This new awareness was the key to Kara being able to forgive herself for marrying an abusive man. As soon as she was able to connect her past with her present she was able to forgive herself for choosing an abusive partner.

There is still another way that coming from an abusive or otherwise dysfunctional family can set you up to be attracted to an abusive partner. In an attempt to undo the past and reach a different outcome, many people find that they are intensely attracted to a partner who is a replica of an abusive parent. On an unconscious level it is as if they believe that if they can get their partner to appreciate them, love them, or not abandon them, it can undo what their abusive parent did to them. This phenomena is called the repetition compulsion.

We can be involved in the repetition compulsion even when we deliberately try to find a partner who is different from an abusive or neglectful parent. This was the situation with my client Kelly who didn’t realize that she had married a man who was a replica of her father. “I just never saw the similarities. In fact, I thought I was marrying a man who was the opposite of my father,” she explained during one of her sessions.

Kelly had made the mistake of focusing on outward appearances when choosing a partner. Her husband Lucas had qualities that were very different from her father, like the fact that he didn’t drink, was more financially stable, and was more outgoing than her father ever was. But the repetition compulsion is very powerful unconscious drive and can cause us to be blind to traits that are far more troublesome. In Kelly’s case, although her future husband appeared to be much more outgoing and accepting than her father ever was, when she got to know him better she realized he was actually very critical of others, just as her father had been.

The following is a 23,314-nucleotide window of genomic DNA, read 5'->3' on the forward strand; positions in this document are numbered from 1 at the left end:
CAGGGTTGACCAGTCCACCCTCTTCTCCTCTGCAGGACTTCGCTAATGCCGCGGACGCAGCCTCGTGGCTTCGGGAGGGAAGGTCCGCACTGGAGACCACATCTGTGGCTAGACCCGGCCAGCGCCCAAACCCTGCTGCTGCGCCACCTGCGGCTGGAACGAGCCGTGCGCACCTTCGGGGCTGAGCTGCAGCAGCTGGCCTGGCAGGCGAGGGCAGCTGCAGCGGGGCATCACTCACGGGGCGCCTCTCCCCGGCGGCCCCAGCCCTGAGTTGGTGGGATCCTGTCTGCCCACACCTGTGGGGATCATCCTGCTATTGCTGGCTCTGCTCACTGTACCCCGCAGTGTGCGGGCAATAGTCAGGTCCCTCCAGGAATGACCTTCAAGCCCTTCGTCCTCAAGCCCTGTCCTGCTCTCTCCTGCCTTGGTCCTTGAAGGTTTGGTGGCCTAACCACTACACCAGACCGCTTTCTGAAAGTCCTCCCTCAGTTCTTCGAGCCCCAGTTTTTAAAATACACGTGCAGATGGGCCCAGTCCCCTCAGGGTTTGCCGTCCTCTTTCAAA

If you suspect that perhaps you repeated a pattern from your parent’s marriage, or you chose a partner because of the repetition compulsion, the following exercise will help you determine whether either or both are true for you.

Exercise: Discovering Your Pattern

  1. Draw a vertical line down the center of a piece of paper
  2. In the section closest to the right margin, make a list of your ex-partner’s emotional characteristics, both positive and negative (i.e. demanding, critical, good sense of humor).
  3. In the section furthest from the right margin write down the emotional characteristics (good and bad) of the person who was most abusive or neglectful toward you as you were growing up. It can be one of your parents or another family member or caretaker.
  4. Read over your two lists and compare your answers. Circle the things the two people have in common.

This exercise can help you better recognize your pattern—the reasons why you were attracted to your ex-partner.

Other Reasons Why Your Past May Have Created Your Future

While repeating a pattern of replicating your parents’ relationship or choosing a partner who is like one or both of your parents is the most obvious reason for choosing an abusive partner, there are other life situations that can also influence our choice of partner. For example, ask yourself, “What occurred in my childhood, adolescence or early adulthood that could have had an impact on who I became attracted to or conversely, who was attracted to me?